Hey, thanks for the info, it’s a fascinating subject. FYI, the last thing I did before starting my translation project was a panel with a bunch of futurists, including:
- a robotics engineer
- a professor who was growing a set of neurons in a petri dish and teaching them to play music
- a legally recognized cyborg with a brain implant allowing him to communicate with satellites
- a performance artist who, among other things, did experiments where his body was under remote control
Needless to say, it was awesome.
I think the frontiers of AI and Buddhism is very promising, and the contribution of Buddhism is sorely needed. As to the root question of whether computers can be sentient, in my view, this problem is still too often misconstrued following Turing’s question: “can machines think?” In the dhamma, of course, the key question is not thought, but consciousness or sentience. So long as this distinction, and the dependence of thought on consciousness, is not clear, there’ll be no way of answering the question.
In general, I would say that there’s no reason in theory why a machine should not be sentient. But I don’t think current computing technology is on track to achieve this. Something radically different is needed; perhaps the only technology on the horizon that might fit the bill is quantum computers. Because they operate in shades of grey, not just binaries, I think they might fit the bill of serving as a vehicle for consciousness. But that’s purely speculative, of course.
The idea that an artificial consciousness would experience things through a “bare awareness” is a fascinating idea, but I think wrong-headed from both a technological and a psychological point of view.
From a technological point of view, the idea that code is neutral is a fantasy of the technologists, an ideology that coders hang on to with a rather suspicious degree of emotional investment. But the reality is that code is the product of desire. Literally every element of code in every computer program is there because someone wanted it there. And this is why, as studies are showing more and more, programs show biases of sexism and racism and all the rest, no less than humans do.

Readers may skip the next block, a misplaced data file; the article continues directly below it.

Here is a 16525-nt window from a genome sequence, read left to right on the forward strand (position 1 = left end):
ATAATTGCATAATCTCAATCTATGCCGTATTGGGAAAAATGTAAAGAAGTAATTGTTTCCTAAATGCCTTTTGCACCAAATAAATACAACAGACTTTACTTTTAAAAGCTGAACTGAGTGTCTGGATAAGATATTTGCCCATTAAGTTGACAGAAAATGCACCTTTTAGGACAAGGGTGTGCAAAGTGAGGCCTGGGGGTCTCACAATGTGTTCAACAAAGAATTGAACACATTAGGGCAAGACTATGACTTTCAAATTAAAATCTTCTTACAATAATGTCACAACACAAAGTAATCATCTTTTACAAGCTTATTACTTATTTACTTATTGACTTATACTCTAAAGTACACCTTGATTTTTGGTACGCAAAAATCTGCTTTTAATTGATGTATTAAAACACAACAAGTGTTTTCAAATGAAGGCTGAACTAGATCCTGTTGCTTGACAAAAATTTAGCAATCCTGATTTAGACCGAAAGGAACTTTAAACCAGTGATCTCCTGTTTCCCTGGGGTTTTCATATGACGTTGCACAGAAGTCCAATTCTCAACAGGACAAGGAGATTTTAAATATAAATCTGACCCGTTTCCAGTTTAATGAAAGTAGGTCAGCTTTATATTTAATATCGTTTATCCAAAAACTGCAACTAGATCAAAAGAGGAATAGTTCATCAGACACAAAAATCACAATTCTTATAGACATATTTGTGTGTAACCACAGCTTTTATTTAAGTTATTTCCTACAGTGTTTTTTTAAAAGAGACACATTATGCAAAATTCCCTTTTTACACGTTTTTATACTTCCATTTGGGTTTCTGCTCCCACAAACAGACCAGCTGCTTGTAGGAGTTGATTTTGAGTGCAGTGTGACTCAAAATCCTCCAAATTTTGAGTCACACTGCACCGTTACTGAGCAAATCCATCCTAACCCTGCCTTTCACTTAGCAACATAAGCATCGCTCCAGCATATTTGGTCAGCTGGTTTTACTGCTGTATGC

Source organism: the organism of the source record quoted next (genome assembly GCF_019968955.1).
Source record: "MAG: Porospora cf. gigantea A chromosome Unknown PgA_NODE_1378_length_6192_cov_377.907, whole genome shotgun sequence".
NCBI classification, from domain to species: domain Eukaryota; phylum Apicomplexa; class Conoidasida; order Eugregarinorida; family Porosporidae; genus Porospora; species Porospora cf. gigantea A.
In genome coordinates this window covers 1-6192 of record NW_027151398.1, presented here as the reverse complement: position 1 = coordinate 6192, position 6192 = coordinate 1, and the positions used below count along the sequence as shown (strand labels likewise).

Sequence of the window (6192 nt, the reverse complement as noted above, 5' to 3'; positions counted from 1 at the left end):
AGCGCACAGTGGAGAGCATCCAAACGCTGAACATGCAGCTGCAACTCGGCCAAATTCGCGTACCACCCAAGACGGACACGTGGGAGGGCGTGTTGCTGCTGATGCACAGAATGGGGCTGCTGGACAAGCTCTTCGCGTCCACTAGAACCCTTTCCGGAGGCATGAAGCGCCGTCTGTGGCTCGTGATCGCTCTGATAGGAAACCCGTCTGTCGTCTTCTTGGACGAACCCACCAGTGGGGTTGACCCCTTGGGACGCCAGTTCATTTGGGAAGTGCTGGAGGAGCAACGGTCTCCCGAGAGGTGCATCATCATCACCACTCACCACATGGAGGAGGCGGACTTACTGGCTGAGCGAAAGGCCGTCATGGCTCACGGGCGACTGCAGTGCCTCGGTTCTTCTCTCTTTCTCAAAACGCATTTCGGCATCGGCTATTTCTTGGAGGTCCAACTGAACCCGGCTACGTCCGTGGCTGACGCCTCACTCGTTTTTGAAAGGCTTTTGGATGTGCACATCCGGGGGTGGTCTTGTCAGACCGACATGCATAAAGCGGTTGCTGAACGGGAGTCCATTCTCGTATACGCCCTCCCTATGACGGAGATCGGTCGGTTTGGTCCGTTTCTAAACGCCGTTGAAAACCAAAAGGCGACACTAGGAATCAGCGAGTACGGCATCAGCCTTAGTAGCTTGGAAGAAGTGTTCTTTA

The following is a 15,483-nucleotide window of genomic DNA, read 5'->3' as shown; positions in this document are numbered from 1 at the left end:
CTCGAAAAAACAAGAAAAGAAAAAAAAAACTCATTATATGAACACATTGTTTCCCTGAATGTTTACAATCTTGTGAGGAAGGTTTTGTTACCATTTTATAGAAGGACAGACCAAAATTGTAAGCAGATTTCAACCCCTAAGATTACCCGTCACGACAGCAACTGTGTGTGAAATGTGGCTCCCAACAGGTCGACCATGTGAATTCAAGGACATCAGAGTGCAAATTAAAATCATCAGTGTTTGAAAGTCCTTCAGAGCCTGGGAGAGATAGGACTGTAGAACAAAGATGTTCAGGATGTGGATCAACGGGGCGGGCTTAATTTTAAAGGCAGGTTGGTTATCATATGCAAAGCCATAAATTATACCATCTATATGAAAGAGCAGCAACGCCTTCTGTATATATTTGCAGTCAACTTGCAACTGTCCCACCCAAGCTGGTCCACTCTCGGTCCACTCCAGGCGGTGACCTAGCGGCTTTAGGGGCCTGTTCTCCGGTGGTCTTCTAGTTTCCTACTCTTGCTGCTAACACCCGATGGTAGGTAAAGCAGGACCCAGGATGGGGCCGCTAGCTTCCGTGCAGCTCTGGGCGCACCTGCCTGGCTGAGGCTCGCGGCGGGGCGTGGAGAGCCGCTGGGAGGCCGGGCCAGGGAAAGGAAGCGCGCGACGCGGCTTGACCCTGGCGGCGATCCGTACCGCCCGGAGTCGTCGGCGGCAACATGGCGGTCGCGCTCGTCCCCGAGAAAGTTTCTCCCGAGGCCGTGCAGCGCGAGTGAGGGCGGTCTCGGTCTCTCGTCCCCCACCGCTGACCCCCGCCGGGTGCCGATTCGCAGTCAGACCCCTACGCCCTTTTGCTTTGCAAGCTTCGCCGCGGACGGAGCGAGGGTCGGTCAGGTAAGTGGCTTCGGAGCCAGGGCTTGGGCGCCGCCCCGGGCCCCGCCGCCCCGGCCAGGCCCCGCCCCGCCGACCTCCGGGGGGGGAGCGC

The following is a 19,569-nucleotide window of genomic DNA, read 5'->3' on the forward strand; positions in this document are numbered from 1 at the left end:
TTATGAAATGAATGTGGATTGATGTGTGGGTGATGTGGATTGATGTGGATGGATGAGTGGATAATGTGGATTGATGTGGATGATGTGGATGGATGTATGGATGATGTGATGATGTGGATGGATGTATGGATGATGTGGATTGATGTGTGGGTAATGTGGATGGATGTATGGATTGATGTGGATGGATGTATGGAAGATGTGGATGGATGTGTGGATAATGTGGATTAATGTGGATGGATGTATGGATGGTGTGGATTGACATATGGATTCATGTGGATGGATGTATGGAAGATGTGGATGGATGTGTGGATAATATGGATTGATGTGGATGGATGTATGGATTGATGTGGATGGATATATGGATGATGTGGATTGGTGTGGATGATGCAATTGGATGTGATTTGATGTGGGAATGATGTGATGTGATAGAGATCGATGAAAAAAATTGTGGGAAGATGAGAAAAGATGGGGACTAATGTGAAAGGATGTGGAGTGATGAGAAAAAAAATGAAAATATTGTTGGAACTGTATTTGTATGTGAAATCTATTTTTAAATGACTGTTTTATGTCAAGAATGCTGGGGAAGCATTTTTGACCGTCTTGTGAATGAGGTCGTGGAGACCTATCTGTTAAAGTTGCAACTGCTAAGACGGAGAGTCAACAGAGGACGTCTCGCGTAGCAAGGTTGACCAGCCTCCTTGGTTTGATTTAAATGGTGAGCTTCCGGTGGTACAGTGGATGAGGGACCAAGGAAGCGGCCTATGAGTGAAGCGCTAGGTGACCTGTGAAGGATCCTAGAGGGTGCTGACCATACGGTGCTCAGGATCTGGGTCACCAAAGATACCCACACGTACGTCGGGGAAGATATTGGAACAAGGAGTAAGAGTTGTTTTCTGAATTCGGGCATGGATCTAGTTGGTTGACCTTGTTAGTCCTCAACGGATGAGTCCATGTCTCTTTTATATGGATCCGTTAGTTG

As for the psychology, the idea of an unfiltered bare awareness is not really accurate, as all consciousness is conditioned. But insofar as it can be achieved, through an equanimous response to stimuli, it is not by failing to achieve a partial consciousness, but by growing past it. That is to say, our ordinary consciousness based on choosing, liking and disliking, is not a failure but a stage of growth. That’s how consciousness works, and if we are to grow a true AI it will be by following the same route.
To assume that an AI would be equanimous and therefore like an arahant who is also equanimous is a classic example of Ken Wilber’s pre/trans fallacy. Rather, insofar as a computer is equanimous, it is so because it has not yet learned how to experience other emotions. An arahant has learned those emotions, and has also learned how to be free of them. You can’t just skip over the in-between stage, which after all represents almost all of consciousness as we know it.